Christine De Luca is a Scottish poet and novelist who writes in English and in Shetland Dialect, which is a blend of Old Scots with much Norse influence.

She is the current Edinburgh Makar - poet laureate for the City of Edinburgh - and keeps a blog about her work as Makar.

You can view updates on Christine's latest work below or read more about her poetry and publications in her biography.

October 2015

Christine performing at the 'Ottobre in Poesia' festival

Christine was guest poet at the literature festival, Ottobre in Poesia, held in the old town of Sassari in North-West Sardinia. She took part in a seminar with students of English Literature at the local university and also a launch event for the bi-lingual version of Dat Trickster Sun (Questo sole furfante) along with her translator Professor Francesca Romana Paci. She was presented with a lovely framed 'key' to the town and hopes to return to such a warm-hearted literary community.


Scottish Poetry Library Logo

Also in October, Christine was invited to participate in a My Life In Poetry session by the Scottish Poetry Library.

In conversation with director, Dr Robyn Marsack, at the National Library of Scotland, Christine talked about her life through the poems that have affected her most at different stages in her life. She revealed that her childhood was "the start of a life-long love affair with the art of poetry".

February 2015

Dundee University Review of the Arts logo

Christine's poetry pamphlet Dat Trickster Sun has been reviewed by Dundee University's Gail Low:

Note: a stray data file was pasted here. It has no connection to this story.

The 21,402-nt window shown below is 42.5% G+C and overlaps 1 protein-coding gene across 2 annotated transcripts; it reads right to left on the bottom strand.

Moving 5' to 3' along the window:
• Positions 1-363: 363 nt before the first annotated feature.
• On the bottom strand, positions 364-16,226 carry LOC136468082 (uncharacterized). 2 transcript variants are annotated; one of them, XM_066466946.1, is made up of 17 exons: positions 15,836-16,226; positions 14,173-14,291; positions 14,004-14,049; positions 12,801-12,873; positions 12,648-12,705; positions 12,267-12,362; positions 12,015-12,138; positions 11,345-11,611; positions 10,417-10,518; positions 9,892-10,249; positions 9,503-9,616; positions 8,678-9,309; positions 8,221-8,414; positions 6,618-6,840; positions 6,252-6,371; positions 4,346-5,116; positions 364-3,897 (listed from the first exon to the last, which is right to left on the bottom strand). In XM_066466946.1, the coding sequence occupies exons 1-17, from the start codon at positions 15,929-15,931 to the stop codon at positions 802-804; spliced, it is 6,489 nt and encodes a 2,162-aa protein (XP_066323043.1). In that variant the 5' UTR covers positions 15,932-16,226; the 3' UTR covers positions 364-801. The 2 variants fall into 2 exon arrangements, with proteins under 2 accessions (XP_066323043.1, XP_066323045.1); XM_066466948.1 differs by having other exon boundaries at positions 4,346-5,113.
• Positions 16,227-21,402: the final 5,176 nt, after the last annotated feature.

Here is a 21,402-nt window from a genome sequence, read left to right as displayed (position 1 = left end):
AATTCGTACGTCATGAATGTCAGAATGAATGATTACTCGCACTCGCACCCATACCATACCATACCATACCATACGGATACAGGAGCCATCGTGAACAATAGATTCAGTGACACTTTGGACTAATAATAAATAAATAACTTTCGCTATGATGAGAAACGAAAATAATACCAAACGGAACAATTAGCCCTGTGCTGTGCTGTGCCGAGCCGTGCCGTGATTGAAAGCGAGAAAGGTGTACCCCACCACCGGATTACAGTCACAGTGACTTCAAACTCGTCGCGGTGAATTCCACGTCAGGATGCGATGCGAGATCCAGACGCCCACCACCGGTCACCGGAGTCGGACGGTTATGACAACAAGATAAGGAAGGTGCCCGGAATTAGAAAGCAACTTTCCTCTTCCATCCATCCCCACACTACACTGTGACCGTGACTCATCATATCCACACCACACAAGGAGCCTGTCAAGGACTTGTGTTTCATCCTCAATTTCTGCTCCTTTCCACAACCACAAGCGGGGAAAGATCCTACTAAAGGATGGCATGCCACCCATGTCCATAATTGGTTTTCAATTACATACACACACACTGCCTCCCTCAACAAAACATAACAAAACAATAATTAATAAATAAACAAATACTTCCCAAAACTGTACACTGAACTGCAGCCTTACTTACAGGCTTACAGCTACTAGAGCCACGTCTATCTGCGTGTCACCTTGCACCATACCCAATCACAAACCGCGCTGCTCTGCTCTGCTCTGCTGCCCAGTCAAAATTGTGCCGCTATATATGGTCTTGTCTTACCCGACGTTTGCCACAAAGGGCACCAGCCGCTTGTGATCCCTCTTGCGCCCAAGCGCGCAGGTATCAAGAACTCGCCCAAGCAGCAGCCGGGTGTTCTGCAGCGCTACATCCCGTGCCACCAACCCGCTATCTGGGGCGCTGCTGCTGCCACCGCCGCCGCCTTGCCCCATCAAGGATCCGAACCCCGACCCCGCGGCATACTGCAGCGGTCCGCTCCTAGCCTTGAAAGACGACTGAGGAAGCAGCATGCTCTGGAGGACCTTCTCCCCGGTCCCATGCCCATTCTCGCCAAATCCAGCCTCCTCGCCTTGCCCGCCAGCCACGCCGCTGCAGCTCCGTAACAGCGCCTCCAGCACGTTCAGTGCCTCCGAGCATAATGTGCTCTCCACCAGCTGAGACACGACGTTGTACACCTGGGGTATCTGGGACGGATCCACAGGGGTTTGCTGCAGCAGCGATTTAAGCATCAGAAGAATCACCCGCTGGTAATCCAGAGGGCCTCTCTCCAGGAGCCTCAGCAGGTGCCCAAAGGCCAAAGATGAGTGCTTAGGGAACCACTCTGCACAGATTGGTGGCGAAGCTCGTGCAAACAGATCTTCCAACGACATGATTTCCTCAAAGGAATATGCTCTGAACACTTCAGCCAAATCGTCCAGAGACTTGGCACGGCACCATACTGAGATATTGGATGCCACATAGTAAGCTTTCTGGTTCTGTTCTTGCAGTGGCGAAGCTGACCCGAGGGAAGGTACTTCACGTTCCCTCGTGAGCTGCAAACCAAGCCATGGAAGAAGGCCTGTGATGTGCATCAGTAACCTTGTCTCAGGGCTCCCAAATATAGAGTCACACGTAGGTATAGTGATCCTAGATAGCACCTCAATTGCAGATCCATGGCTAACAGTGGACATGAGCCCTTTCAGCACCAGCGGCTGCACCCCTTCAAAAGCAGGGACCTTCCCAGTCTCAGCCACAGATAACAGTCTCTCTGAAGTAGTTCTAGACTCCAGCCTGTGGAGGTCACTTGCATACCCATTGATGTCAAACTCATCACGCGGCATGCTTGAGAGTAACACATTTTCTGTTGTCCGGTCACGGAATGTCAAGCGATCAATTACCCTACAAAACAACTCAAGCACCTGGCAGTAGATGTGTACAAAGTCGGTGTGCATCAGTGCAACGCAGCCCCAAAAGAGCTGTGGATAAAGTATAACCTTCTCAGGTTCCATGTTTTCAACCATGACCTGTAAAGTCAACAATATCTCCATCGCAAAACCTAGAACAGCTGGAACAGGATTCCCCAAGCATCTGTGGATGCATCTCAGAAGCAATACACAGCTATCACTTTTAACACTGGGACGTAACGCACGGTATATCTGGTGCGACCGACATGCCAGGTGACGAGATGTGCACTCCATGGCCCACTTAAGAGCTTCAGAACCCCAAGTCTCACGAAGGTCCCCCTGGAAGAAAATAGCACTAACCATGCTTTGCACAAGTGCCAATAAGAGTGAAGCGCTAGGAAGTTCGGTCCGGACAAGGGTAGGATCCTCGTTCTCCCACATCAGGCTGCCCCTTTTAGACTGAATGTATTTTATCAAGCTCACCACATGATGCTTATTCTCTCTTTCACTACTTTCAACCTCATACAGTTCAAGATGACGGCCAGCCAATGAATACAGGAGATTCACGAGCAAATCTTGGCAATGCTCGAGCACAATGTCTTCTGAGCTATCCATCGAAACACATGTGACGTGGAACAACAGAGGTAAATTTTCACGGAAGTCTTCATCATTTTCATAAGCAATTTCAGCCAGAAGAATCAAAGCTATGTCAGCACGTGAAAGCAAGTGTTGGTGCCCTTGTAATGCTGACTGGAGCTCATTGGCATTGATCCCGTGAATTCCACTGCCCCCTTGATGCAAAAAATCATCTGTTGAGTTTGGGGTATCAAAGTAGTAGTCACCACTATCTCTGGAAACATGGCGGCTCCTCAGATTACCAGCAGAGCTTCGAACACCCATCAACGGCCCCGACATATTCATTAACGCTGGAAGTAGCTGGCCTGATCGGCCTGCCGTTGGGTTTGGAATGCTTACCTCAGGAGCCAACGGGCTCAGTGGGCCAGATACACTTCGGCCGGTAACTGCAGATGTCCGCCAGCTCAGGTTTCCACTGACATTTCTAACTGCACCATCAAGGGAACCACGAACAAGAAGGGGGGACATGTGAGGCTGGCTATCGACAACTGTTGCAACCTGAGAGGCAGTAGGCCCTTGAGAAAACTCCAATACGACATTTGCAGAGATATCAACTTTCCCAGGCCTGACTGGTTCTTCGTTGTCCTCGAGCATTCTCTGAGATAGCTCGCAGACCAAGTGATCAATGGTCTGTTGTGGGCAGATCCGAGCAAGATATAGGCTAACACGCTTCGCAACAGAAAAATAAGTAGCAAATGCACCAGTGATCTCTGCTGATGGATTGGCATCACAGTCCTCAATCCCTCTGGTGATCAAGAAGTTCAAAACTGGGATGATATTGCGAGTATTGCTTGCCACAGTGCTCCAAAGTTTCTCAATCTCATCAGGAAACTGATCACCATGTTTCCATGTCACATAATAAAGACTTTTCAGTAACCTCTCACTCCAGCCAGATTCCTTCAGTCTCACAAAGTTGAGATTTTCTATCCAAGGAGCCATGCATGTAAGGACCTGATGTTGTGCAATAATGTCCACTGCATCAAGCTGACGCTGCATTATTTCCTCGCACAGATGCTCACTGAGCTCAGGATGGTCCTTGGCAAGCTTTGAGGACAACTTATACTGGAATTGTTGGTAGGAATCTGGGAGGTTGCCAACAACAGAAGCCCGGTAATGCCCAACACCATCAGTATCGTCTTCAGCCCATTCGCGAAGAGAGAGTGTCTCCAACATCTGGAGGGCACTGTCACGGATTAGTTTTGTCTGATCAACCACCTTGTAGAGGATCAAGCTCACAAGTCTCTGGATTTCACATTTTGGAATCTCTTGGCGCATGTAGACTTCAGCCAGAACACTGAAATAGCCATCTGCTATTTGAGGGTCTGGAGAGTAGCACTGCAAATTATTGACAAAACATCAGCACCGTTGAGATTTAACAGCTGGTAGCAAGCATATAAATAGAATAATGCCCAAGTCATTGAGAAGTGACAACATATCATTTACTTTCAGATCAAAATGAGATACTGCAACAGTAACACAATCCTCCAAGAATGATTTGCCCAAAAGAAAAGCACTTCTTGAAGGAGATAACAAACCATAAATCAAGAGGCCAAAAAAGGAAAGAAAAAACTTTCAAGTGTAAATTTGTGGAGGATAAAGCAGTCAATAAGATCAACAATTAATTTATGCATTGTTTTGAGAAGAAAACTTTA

"Christine De Luca's most recent collection poses, and obliquely answers, many questions so well...her English and Shetlandic sit well together in this master class in how to edit and sequence poems in a collection."

November 2014

Christine represented the Shetland dialect in the Wikitongues project. It is a global effort to record and provide access to every language in the world with a network of volunteers on every continent who work to bring new language videos every week. She was not allowed to speak English!

October 2014

In October 2014 Christine's poetry pamphlet Dat Trickster Sun (Mariscat Press) was short-listed for the Michael Marks Award for Poetry Pamphlets. This award is organised by the Wordsworth Trust and The British Library. The judges commented:

"In the Shetlandic poems of Christine De Luca we hear the cry of seabirds and the crash of the waves in the wind-borne melodies of the lines themselves. On these rocky shores, the language itself is a character - playful, wistful and ultimately indistinguishable from the world in which it belongs. But as well as celebrating otherness and difference, these poems insist on the need in all of us to unpack our hearts with whatever words we have, hurl our voices 'inta da heevens'."

The eventual winner was Laura Scott for What I Saw. Other poets short-listed were Mimi Khalvati, Ian McMillan, Richard Moorhead and Samantha Wynne-Rhyderrch. Christine had the opportunity to read a few poems from her collection at the awards' dinner in The British Library.

Christine and other poets working

Christine also took part in a Stanza event in St Andrews, reading from the contemporary Palestinian poetry anthology, A Bird is Not a Stone. This popular anthology, described as compact and compassionate, represents a dialogue between Palestinian writers and Scottish writers. An important link was literal translations of the original poems. A reviewer for Stanza wrote:

"This compassion is further reinforced when hearing the poets delivering the words they had written with other people. Harry Giles and Christine De Luca, reading in Scottish dialects and English, seemed with their brightness and humour to embody the vitality of the project. The intrinsic music of Arabic (read by Abla Oudeh) met and combined happily with Shetlandic, English and Scots to create an atmosphere of longing; when the event was over, ordinary speech came like an outburst.